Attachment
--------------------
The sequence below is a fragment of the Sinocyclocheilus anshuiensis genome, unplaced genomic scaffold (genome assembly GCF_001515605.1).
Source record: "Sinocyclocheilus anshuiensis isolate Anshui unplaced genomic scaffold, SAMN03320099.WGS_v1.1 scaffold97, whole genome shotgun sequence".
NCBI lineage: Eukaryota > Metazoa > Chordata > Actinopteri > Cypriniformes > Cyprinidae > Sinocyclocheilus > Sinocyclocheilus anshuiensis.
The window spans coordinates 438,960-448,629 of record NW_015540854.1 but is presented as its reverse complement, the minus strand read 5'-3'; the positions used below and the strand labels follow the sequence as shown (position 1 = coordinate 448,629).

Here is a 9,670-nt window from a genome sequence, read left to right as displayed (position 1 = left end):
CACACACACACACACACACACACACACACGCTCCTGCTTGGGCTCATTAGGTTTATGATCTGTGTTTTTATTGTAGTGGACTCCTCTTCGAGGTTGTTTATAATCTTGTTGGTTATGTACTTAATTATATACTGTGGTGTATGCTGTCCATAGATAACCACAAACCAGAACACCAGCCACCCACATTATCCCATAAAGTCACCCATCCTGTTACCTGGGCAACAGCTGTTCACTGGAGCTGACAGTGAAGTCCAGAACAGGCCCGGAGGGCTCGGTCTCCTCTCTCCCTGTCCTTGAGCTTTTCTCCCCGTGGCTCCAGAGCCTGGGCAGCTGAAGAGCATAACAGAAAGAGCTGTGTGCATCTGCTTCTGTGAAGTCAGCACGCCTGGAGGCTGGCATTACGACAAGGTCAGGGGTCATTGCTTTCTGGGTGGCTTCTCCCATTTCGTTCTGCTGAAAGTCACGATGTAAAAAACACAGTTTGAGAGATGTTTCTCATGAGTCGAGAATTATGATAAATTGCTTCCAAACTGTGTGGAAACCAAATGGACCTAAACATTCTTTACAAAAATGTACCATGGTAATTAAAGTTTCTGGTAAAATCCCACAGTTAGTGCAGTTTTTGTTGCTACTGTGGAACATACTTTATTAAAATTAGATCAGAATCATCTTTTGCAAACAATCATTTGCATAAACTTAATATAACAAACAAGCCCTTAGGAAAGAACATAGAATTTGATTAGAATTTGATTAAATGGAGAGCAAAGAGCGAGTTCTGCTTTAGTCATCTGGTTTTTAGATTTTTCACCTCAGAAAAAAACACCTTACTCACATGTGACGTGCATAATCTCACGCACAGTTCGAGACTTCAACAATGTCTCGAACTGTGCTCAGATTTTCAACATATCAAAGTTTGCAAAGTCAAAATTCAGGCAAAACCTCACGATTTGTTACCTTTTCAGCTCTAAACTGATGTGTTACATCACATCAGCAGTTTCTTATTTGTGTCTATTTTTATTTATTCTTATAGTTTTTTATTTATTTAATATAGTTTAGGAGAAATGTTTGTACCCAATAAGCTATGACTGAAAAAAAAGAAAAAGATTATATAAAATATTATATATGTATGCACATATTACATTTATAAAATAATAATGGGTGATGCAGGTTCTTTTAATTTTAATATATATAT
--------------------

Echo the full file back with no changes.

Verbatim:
The sequence below is a fragment of the Sinocyclocheilus anshuiensis genome, unplaced genomic scaffold (genome assembly GCF_001515605.1).
Source record: "Sinocyclocheilus anshuiensis isolate Anshui unplaced genomic scaffold, SAMN03320099.WGS_v1.1 scaffold97, whole genome shotgun sequence".
NCBI lineage: Eukaryota > Metazoa > Chordata > Actinopteri > Cypriniformes > Cyprinidae > Sinocyclocheilus > Sinocyclocheilus anshuiensis.
The window spans coordinates 438,960-448,629 of record NW_015540854.1 but is presented as its reverse complement, the minus strand read 5'-3'; the positions used below and the strand labels follow the sequence as shown (position 1 = coordinate 448,629).

Here is a 9,670-nt window from a genome sequence, read left to right as displayed (position 1 = left end):
CACACACACACACACACACACACACACACGCTCCTGCTTGGGCTCATTAGGTTTATGATCTGTGTTTTTATTGTAGTGGACTCCTCTTCGAGGTTGTTTATAATCTTGTTGGTTATGTACTTAATTATATACTGTGGTGTATGCTGTCCATAGATAACCACAAACCAGAACACCAGCCACCCACATTATCCCATAAAGTCACCCATCCTGTTACCTGGGCAACAGCTGTTCACTGGAGCTGACAGTGAAGTCCAGAACAGGCCCGGAGGGCTCGGTCTCCTCTCTCCCTGTCCTTGAGCTTTTCTCCCCGTGGCTCCAGAGCCTGGGCAGCTGAAGAGCATAACAGAAAGAGCTGTGTGCATCTGCTTCTGTGAAGTCAGCACGCCTGGAGGCTGGCATTACGACAAGGTCAGGGGTCATTGCTTTCTGGGTGGCTTCTCCCATTTCGTTCTGCTGAAAGTCACGATGTAAAAAACACAGTTTGAGAGATGTTTCTCATGAGTCGAGAATTATGATAAATTGCTTCCAAACTGTGTGGAAACCAAATGGACCTAAACATTCTTTACAAAAATGTACCATGGTAATTAAAGTTTCTGGTAAAATCCCACAGTTAGTGCAGTTTTTGTTGCTACTGTGGAACATACTTTATTAAAATTAGATCAGAATCATCTTTTGCAAACAATCATTTGCATAAACTTAATATAACAAACAAGCCCTTAGGAAAGAACATAGAATTTGATTAGAATTTGATTAAATGGAGAGCAAAGAGCGAGTTCTGCTTTAGTCATCTGGTTTTTAGATTTTTCACCTCAGAAAAAAACACCTTACTCACATGTGACGTGCATAATCTCACGCACAGTTCGAGACTTCAACAATGTCTCGAACTGTGCTCAGATTTTCAACATATCAAAGTTTGCAAAGTCAAAATTCAGGCAAAACCTCACGATTTGTTACCTTTTCAGCTCTAAACTGATGTGTTACATCACATCAGCAGTTTCTTATTTGTGTCTATTTTTATTTATTCTTATAGTTTTTTATTTATTTAATATAGTTTAGGAGAAATGTTTGTACCCAATAAGCTATGACTGAAAAAAAAGAAAAAGATTATATAAAATATTATATATGTATGCACATATTACATTTATAAAATAATAATGGGTGATGCAGGTTCTTTTAATTTTAATATATATAT